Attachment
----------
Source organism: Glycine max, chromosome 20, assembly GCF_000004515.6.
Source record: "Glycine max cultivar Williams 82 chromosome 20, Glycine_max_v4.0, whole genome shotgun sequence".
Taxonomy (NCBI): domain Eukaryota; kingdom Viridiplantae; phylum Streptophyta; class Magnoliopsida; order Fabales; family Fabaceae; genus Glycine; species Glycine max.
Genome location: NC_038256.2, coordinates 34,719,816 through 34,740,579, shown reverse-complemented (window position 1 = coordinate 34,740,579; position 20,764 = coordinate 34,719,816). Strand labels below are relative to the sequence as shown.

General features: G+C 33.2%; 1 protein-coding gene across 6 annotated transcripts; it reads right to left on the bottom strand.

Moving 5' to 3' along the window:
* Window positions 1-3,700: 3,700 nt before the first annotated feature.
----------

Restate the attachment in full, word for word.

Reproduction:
Source organism: Glycine max, chromosome 20, assembly GCF_000004515.6.
Source record: "Glycine max cultivar Williams 82 chromosome 20, Glycine_max_v4.0, whole genome shotgun sequence".
Taxonomy (NCBI): domain Eukaryota; kingdom Viridiplantae; phylum Streptophyta; class Magnoliopsida; order Fabales; family Fabaceae; genus Glycine; species Glycine max.
Genome location: NC_038256.2, coordinates 34,719,816 through 34,740,579, shown reverse-complemented (window position 1 = coordinate 34,740,579; position 20,764 = coordinate 34,719,816). Strand labels below are relative to the sequence as shown.

General features: G+C 33.2%; 1 protein-coding gene across 6 annotated transcripts; it reads right to left on the bottom strand.

Moving 5' to 3' along the window:
* Window positions 1-3,700: 3,700 nt before the first annotated feature.